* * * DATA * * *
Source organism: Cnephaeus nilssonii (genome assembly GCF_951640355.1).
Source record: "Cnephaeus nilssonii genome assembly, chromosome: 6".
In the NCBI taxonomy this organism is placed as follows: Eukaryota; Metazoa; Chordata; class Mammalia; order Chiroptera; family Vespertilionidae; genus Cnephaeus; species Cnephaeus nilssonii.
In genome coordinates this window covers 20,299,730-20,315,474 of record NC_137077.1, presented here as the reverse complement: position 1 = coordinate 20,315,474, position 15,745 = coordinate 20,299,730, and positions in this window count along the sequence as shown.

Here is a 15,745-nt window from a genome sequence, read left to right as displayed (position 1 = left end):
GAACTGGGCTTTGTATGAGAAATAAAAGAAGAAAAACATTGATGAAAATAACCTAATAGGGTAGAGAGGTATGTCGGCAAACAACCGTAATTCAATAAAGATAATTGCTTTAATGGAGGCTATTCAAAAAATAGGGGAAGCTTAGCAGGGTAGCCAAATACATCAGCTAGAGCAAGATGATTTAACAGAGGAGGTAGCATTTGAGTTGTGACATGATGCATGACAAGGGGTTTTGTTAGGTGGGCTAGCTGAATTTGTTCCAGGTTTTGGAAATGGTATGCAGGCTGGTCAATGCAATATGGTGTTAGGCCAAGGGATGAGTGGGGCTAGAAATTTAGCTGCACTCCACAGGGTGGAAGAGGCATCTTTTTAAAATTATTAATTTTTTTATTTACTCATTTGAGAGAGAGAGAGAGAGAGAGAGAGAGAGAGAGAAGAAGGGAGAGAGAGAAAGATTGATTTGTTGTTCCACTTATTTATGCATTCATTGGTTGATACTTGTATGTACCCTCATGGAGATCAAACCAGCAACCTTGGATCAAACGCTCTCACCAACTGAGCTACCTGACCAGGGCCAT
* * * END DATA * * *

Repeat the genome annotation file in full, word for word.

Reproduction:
Source organism: Cnephaeus nilssonii (genome assembly GCF_951640355.1).
Source record: "Cnephaeus nilssonii genome assembly, chromosome: 6".
In the NCBI taxonomy this organism is placed as follows: Eukaryota; Metazoa; Chordata; class Mammalia; order Chiroptera; family Vespertilionidae; genus Cnephaeus; species Cnephaeus nilssonii.
In genome coordinates this window covers 20,299,730-20,315,474 of record NC_137077.1, presented here as the reverse complement: position 1 = coordinate 20,315,474, position 15,745 = coordinate 20,299,730, and positions in this window count along the sequence as shown.

Here is a 15,745-nt window from a genome sequence, read left to right as displayed (position 1 = left end):
GAACTGGGCTTTGTATGAGAAATAAAAGAAGAAAAACATTGATGAAAATAACCTAATAGGGTAGAGAGGTATGTCGGCAAACAACCGTAATTCAATAAAGATAATTGCTTTAATGGAGGCTATTCAAAAAATAGGGGAAGCTTAGCAGGGTAGCCAAATACATCAGCTAGAGCAAGATGATTTAACAGAGGAGGTAGCATTTGAGTTGTGACATGATGCATGACAAGGGGTTTTGTTAGGTGGGCTAGCTGAATTTGTTCCAGGTTTTGGAAATGGTATGCAGGCTGGTCAATGCAATATGGTGTTAGGCCAAGGGATGAGTGGGGCTAGAAATTTAGCTGCACTCCACAGGGTGGAAGAGGCATCTTTTTAAAATTATTAATTTTTTTATTTACTCATTTGAGAGAGAGAGAGAGAGAGAGAGAGAGAGAGAGAAGAAGGGAGAGAGAGAAAGATTGATTTGTTGTTCCACTTATTTATGCATTCATTGGTTGATACTTGTATGTACCCTCATGGAGATCAAACCAGCAACCTTGGATCAAACGCTCTCACCAACTGAGCTACCTGACCAGGGCCAT